VMWare introduced robust virtualization in 2001 that let disparate software workloads share the same hardware, making these new centralized servers look a lot like the old time sharing systems, only running modern applications. Virtualization became the definitive way to share common infrastructure while maintaining security between clients, which paved the way for the massive shift from on-premises servers to what we now call cloud computing.
The seminal event (the “iPhone” of cloud computing) was Amazon’s unveiling of Amazon Web Services (AWS) in 2006. AWS offered virtual machines as an on-demand, pay as you go service. All of a sudden the distinction between timesharing and having your own server essentially disappeared. Anything you could do on your own server you could do on AWS without buying and operating the computer.
The Obvious Arrival of the Wireless Edge
Today, the number of mobile devices exceeds the population of the planet. With the advent of 5G mobile services and the accelerating demand for low-latency clouds, we’re seeing a next-generation wireless edge cloud emerge.
Operational automation became the final missing link required to make edge cloud computing possible. The hyperscale cloud providers all realized they had to reduce human requirements in their operations. First, the only way to run massively-scaled systems in high availability is to eliminate or at least mitigate the possibility of human error. Second, humans managing hundreds of thousands of servers in a data center is not only be unwieldy, but slow and error-prone. The major cloud service providers all adopted what could be called a “NoOps” strategies (in contrast to DevOps; Google’s Site Reliability Engineering offers a documented example). Edge cloud computing, comprised of thousands small data centers housing resources in un-manned locations, requires automated deployment and operation which will evolve naturally out of the large scale automation already developed.
The goal of edge computing is to maximize the performance of “cloud” (on demand, managed services) by locating key resources so they can be accessed via the Internet with minimum latency and jitter and maximum bandwidth. In other words, to provide services that are close as possible to what you could do with a local server without having to buy or operate the service. As was the case with the wireless Internet, it took a lot of hard work and serial invention to get to where we are today with edge cloud computing. But as was the case with networking the answer is obvious — it’s what you would want and expect if you didn’t know how hard it was to create it.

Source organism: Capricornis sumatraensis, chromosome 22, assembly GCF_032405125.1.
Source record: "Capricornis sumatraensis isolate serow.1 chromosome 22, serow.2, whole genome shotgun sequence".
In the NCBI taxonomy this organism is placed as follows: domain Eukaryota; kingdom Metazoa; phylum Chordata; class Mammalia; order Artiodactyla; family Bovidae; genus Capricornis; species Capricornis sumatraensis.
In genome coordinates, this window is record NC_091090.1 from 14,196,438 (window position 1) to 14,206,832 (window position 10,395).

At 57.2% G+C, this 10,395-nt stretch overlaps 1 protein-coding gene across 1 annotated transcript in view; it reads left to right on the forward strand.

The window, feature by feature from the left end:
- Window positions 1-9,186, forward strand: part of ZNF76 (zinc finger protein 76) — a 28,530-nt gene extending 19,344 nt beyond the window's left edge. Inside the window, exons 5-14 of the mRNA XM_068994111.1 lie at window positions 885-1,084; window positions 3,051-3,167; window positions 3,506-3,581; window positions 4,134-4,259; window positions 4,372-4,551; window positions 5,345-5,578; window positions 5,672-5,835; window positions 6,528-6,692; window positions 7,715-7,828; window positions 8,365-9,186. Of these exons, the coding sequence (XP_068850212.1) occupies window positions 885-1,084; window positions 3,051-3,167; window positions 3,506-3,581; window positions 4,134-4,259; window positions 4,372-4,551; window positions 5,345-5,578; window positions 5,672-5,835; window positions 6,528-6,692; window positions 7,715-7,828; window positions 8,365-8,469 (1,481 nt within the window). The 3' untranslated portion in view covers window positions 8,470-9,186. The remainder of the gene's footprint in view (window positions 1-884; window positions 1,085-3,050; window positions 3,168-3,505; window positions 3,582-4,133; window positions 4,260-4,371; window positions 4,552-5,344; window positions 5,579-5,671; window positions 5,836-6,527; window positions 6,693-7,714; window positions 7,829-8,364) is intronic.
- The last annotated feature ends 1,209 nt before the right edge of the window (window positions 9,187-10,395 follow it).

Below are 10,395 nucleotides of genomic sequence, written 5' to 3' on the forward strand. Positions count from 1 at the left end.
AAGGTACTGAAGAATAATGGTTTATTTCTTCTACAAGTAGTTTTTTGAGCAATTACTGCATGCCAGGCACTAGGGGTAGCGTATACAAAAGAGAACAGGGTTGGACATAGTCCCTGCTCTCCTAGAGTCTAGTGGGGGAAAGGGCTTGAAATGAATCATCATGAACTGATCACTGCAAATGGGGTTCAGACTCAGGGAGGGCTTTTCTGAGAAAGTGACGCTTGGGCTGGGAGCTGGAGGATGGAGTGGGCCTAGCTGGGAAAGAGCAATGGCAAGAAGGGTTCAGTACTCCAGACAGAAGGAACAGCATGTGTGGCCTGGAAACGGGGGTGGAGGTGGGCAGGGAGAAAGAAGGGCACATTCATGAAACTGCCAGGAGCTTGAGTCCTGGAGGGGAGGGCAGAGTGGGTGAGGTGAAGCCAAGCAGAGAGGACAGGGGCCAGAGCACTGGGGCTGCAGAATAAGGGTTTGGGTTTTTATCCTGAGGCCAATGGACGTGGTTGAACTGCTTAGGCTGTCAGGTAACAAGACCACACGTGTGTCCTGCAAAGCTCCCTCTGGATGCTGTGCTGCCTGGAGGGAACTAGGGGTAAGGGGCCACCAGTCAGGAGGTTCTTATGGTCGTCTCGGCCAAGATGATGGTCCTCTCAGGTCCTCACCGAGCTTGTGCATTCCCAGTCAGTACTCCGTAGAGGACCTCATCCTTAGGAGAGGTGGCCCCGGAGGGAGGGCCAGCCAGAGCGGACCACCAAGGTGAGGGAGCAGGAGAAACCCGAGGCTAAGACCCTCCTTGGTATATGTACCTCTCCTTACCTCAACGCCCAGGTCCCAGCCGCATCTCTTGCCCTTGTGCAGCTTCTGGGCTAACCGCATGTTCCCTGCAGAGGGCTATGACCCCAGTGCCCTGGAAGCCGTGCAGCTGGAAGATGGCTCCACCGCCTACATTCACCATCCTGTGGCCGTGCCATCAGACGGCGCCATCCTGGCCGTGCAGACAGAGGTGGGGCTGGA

As cloud providers and companies like MobiledgeX provide managed services for placing workloads out at the edge of the wireless network, a wireless edge cloud becomes the natural outcome. The wireless edge cloud will bring all the conveniences of cloud computing to the edge of the network, enabling the next-generation of wireless applications, including mobile AR/VR, autonomous vehicles and large-scale IoT.
Peter Christy is an independent industry analyst and marketing consultant. Peter was Research Director at 451 Research and ran the networking service earlier, and before that a founder and partner at Internet Research Group. Peter was one of the first analysts to cover content delivery networks when they emerged, and tracked and covered network and application acceleration technology and services since. Recently he has worked with MobiledgeX, a Deutsche Telekom funded, Silicon Valley located startup that is building an edge platform. His first post on the State of the Edge blog was Edge Platforms.
Opinions expressed in this article do not necessarily reflect the opinions of any person or entity other than the author